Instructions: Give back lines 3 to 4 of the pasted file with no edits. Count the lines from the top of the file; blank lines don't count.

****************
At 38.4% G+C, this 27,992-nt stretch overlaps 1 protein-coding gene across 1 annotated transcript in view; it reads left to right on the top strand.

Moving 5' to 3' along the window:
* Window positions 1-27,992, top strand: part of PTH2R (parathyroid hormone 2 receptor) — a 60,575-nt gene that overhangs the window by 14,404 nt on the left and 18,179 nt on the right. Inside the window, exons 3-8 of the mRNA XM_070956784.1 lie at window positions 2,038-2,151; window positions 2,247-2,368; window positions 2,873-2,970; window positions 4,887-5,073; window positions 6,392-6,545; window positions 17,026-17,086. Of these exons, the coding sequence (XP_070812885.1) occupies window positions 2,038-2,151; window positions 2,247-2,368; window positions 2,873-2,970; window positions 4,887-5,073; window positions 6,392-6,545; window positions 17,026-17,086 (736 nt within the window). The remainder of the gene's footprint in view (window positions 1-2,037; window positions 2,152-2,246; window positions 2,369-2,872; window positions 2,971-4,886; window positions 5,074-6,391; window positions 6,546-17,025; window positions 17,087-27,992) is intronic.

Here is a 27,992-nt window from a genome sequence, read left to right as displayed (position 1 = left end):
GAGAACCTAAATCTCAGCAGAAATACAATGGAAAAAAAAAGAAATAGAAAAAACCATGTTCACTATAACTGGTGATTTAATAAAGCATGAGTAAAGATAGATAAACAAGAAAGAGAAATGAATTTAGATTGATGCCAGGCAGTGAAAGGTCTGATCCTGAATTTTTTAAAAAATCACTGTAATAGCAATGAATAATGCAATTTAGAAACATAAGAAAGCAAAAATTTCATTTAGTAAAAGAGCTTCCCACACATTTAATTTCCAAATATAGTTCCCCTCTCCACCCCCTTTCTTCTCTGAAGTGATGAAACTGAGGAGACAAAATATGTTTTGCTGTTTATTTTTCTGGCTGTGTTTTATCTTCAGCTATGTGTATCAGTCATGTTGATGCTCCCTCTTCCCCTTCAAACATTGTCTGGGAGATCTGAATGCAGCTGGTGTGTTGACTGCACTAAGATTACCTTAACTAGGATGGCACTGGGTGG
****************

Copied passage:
* Window positions 1-27,992, top strand: part of PTH2R (parathyroid hormone 2 receptor) — a 60,575-nt gene that overhangs the window by 14,404 nt on the left and 18,179 nt on the right. Inside the window, exons 3-8 of the mRNA XM_070956784.1 lie at window positions 2,038-2,151; window positions 2,247-2,368; window positions 2,873-2,970; window positions 4,887-5,073; window positions 6,392-6,545; window positions 17,026-17,086. Of these exons, the coding sequence (XP_070812885.1) occupies window positions 2,038-2,151; window positions 2,247-2,368; window positions 2,873-2,970; window positions 4,887-5,073; window positions 6,392-6,545; window positions 17,026-17,086 (736 nt within the window). The remainder of the gene's footprint in view (window positions 1-2,037; window positions 2,152-2,246; window positions 2,369-2,872; window positions 2,971-4,886; window positions 5,074-6,391; window positions 6,546-17,025; window positions 17,087-27,992) is intronic.

Here is a 27,992-nt window from a genome sequence, read left to right as displayed (position 1 = left end):